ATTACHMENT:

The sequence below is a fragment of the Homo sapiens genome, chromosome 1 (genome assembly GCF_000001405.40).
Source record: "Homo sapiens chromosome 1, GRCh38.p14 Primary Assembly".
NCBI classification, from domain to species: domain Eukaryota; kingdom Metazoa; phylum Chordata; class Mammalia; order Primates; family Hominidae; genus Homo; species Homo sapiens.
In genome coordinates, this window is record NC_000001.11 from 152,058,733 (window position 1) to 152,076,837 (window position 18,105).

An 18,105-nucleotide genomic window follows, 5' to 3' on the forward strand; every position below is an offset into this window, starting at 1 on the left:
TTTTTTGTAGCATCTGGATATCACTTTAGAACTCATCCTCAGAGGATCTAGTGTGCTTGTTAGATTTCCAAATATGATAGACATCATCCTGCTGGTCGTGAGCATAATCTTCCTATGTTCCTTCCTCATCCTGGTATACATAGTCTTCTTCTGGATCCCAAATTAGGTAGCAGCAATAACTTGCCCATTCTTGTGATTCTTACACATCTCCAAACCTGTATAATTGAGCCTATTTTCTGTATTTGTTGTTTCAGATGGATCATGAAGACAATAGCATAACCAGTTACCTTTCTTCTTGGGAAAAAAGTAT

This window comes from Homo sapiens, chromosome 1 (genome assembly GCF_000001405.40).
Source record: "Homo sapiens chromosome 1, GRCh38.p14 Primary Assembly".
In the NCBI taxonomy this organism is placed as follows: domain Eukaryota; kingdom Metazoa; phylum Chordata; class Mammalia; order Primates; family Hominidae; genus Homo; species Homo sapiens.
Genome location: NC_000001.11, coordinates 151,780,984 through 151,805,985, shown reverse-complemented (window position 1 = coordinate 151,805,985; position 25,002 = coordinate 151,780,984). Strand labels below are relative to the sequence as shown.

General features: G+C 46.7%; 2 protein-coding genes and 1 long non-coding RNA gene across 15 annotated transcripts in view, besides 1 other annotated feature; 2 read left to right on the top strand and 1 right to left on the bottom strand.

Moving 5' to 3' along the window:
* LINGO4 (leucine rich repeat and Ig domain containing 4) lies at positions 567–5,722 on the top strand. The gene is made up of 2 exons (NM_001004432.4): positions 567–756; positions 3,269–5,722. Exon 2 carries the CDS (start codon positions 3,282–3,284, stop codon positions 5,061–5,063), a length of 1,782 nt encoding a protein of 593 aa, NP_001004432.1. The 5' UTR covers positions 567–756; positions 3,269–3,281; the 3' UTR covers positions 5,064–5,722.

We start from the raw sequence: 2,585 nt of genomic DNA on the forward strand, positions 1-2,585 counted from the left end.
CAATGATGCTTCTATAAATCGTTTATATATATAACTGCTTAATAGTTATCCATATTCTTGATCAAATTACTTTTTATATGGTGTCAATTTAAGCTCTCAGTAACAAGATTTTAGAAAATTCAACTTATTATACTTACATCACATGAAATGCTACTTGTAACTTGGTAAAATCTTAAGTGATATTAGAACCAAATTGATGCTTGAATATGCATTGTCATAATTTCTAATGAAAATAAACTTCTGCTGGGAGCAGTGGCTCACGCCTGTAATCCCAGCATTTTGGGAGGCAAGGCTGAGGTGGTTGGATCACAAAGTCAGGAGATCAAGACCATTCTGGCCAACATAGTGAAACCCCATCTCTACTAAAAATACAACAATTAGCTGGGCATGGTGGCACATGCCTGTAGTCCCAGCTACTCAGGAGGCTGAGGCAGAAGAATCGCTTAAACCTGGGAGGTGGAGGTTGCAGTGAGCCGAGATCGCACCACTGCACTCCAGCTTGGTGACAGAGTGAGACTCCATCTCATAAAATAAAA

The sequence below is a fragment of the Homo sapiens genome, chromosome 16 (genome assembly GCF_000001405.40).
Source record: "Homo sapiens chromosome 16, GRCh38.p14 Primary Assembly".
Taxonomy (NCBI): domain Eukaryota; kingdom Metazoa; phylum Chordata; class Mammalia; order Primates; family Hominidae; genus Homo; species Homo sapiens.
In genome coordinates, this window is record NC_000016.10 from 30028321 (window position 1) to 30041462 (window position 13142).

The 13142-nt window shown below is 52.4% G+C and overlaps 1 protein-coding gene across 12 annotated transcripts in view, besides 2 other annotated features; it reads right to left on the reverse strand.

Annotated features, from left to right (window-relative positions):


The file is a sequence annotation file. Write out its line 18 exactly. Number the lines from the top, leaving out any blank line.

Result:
Taxonomy (NCBI): domain Eukaryota; kingdom Metazoa; phylum Chordata; class Mammalia; order Primates; family Hominidae; genus Homo; species Homo sapiens.